About confidence

The Oxford English definition of self-confidence is, ‘a feeling of trust in one’s abilities, qualities, and judgement’. Confidence can vary for all of us, depending on the situation. For example, you might generally feel confident at work and in your ability to do your job well, but you might feel less confident about socialising with work colleagues. Confidence can also vary with your mood or general outlook that day, or relate to your recent experiences.

What affects confidence and self esteem?

There are lots of things that can affect self confidence. When things happen to us, or people behave in a certain way towards us we have limited control over this (our external world). How we interpret situations and the behaviour of others affects how we think and feel about ourselves (our internal world). Our confidence and self-esteem is influenced by the interaction between our external and internal world.

People staring or making unkind comments

It can be a challenge to build your confidence when you live with a visible difference, especially if you have frequently experienced negative reactions or comments . If your visible difference is noticeable, you will be familiar with being stared at on a daily basis. And on occasion, people may make unkind or pointed comments. This says more about them and the type of person they are than it does you.

It’s never nice when people say unkind things about how I look, when I was younger I used to take it really personally and feel really bad about myself. Now I’m older I just think it’s really sad that people have to say horrible things about how another person looks, they must be really miserable. Fair enough if people are curious, but what possible reason does anyone have to be that unkind to someone they don’t know


However, it can be difficult to feel confident if people are thoughtless or unkind and this is something you experience much of the time. Understandably, if you have these experiences, you might fixate on these negative reactions. This may cause feelings of worry, depression, distress, upset or anger, as well as worrying that others will stare or be unkind as well. This can in turn lead to feeling very anxious about going out and avoidance of situations where this may happen to you.

There were times when I went out and people would call me names, it really affected my confidence and I worried about going out in case people said things again. By staying in and avoiding people I started to feel less and less confident about socialising. I knew I needed to face these situations, so in the end I decided I needed to do the things I enjoyed and see my friends. I guess there was always a risk of people saying something, but it didn’t always happen, and I couldn’t let these comments stop me from living my life. I deserved better than that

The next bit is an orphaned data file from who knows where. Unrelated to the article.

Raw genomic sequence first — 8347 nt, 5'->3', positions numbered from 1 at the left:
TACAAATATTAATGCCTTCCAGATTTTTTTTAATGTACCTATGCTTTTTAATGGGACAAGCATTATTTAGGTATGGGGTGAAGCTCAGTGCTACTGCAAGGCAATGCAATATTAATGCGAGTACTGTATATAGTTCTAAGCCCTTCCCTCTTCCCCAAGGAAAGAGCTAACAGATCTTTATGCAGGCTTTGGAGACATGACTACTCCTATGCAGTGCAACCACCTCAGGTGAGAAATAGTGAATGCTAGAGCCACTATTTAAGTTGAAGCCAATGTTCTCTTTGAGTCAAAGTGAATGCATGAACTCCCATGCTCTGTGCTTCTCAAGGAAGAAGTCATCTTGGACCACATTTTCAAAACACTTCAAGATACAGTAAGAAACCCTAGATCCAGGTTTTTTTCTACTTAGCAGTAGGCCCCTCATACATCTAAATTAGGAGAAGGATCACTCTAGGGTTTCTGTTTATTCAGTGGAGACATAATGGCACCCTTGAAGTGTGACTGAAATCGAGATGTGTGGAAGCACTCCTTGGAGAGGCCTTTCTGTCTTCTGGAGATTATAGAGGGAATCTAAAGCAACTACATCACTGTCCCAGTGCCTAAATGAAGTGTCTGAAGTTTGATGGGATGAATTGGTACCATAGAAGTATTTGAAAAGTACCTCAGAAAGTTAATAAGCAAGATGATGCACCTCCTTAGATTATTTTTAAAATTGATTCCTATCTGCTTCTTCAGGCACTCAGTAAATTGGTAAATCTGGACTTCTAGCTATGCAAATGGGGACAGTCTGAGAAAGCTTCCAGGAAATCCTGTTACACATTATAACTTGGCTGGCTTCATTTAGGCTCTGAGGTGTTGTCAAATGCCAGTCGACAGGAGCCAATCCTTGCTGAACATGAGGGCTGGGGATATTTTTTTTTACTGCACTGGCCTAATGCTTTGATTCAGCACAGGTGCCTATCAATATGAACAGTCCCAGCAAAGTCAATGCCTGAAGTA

Comparing yourself to other people

You might know other people and want to be more like them – in looks, skills or achievements. This can affect your confidence, as comparing yourself to someone you think is ‘better’ may mean you are unable to appreciate your own qualities or achievements.

The reality is that everyone is different – in appearance, talents and abilities. We all judge ourselves against others but part of building confidence is about recognising our own qualities, talents and abilities too.

Not seeing your good points

In addition to comparing yourself to others, you may generally find it hard to recognise your good qualities and think about all the things you don’t like about yourself or feel you can’t do well. This might relate to your appearance concerns, worrying about failing, or being exposed. You may not feel trust in your abilities, qualities, and judgement.’

Thinking that no matter how hard you try, you will never be accepted

Appearance worries may make us feel like we are not worthy, valued or wanted by other people as a friend or a partner. This is an understandable feeling in a world where so much value is placed on appearance, however, real relationships are based on so much more. If you think about your relationships and reflect on what is it you like or love about those people, it probably isn’t how they look! You most likely value their personality, the things you enjoy together, their sense of humour, their warmth, their conversation. Other people will think of you this way too.

If you are feeling unconfident, you might like to take a look at the Confidence Tools – these are designed to help you build confidence and to think about yourself as a whole, not just your appearance. Using these might help you to feel more confident, by recognising your strengths and boosting your self-esteem overall.

Recognising positive qualities tool


The talking confidently tool


More people are using Changing Faces services than ever before. We want to be here for everyone affected by with a mark, scar or condition that makes them look different.

We’ve made all our services, factsheets and information free for everyone. It takes time and money to do this, but we think it is really important.

That’s why I hope you’ll understand why we need to ask for your help. If you’ve found our website or services helpful, and your circumstances allow, then please consider donating. Every penny counts and you can give at www.changingfaces.org.uk/donate Thank you.